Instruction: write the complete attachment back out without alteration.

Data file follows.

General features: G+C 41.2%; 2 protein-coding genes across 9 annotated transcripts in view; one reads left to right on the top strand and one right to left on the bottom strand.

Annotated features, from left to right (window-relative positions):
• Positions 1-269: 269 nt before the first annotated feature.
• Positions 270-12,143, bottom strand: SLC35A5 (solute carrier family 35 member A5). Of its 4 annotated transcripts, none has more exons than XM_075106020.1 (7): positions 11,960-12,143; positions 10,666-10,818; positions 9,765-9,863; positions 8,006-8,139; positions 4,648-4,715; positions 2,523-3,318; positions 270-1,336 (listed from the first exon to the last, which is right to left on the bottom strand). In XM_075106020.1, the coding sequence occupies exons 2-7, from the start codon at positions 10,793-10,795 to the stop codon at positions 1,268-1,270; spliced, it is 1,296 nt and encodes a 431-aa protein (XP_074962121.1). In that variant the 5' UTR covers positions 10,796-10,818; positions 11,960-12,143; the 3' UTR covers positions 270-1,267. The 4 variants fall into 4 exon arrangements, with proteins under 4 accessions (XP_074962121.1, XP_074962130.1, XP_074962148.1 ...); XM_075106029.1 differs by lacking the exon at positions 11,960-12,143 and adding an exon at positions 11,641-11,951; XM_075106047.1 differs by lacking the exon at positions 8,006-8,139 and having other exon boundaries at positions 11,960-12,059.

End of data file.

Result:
General features: G+C 41.2%; 2 protein-coding genes across 9 annotated transcripts in view; one reads left to right on the top strand and one right to left on the bottom strand.

Annotated features, from left to right (window-relative positions):
• Positions 1-269: 269 nt before the first annotated feature.
• Positions 270-12,143, bottom strand: SLC35A5 (solute carrier family 35 member A5). Of its 4 annotated transcripts, none has more exons than XM_075106020.1 (7): positions 11,960-12,143; positions 10,666-10,818; positions 9,765-9,863; positions 8,006-8,139; positions 4,648-4,715; positions 2,523-3,318; positions 270-1,336 (listed from the first exon to the last, which is right to left on the bottom strand). In XM_075106020.1, the coding sequence occupies exons 2-7, from the start codon at positions 10,793-10,795 to the stop codon at positions 1,268-1,270; spliced, it is 1,296 nt and encodes a 431-aa protein (XP_074962121.1). In that variant the 5' UTR covers positions 10,796-10,818; positions 11,960-12,143; the 3' UTR covers positions 270-1,267. The 4 variants fall into 4 exon arrangements, with proteins under 4 accessions (XP_074962121.1, XP_074962130.1, XP_074962148.1 ...); XM_075106029.1 differs by lacking the exon at positions 11,960-12,143 and adding an exon at positions 11,641-11,951; XM_075106047.1 differs by lacking the exon at positions 8,006-8,139 and having other exon boundaries at positions 11,960-12,059.